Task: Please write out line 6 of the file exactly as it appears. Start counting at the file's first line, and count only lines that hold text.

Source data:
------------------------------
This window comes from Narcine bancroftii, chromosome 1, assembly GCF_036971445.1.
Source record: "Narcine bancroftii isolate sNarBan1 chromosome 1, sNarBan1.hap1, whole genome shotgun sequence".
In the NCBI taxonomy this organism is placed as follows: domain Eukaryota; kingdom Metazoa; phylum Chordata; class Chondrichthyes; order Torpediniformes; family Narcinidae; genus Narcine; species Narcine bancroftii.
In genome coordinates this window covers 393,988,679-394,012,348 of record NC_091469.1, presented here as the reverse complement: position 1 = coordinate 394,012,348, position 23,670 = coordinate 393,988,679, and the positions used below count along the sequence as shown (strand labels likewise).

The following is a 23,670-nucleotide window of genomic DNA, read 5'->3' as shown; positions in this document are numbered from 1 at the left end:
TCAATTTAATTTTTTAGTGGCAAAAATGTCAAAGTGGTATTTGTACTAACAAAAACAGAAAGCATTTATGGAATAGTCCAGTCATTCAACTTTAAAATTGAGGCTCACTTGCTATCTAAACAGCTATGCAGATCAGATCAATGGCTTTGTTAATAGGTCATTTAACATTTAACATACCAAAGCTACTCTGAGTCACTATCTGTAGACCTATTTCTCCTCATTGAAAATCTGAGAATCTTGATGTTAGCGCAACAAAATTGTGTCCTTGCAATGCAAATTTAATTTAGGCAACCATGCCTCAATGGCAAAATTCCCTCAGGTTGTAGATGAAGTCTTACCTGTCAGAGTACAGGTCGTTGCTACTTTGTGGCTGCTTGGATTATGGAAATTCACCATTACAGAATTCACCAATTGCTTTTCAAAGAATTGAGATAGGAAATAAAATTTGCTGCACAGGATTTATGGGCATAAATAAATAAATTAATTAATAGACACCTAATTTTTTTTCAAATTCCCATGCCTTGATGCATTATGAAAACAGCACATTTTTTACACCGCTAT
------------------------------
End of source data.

TCAATTTAATTTTTTAGTGGCAAAAATGTCAAAGTGGTATTTGTACTAACAAAAACAGAAAGCATTTATGGAATAGTCCAGTCATTCAACTTTAAAATTGAGGCTCACTTGCTATCTAAACAGCTATGCAGATCAGATCAATGGCTTTGTTAATAGGTCATTTAACATTTAACATACCAAAGCTACTCTGAGTCACTATCTGTAGACCTATTTCTCCTCATTGAAAATCTGAGAATCTTGATGTTAGCGCAACAAAATTGTGTCCTTGCAATGCAAATTTAATTTAGGCAACCATGCCTCAATGGCAAAATTCCCTCAGGTTGTAGATGAAGTCTTACCTGTCAGAGTACAGGTCGTTGCTACTTTGTGGCTGCTTGGATTATGGAAATTCACCATTACAGAATTCACCAATTGCTTTTCAAAGAATTGAGATAGGAAATAAAATTTGCTGCACAGGATTTATGGGCATAAATAAATAAATTAATTAATAGACACCTAATTTTTTTTCAAATTCCCATGCCTTGATGCATTATGAAAACAGCACATTTTTTACACCGCTAT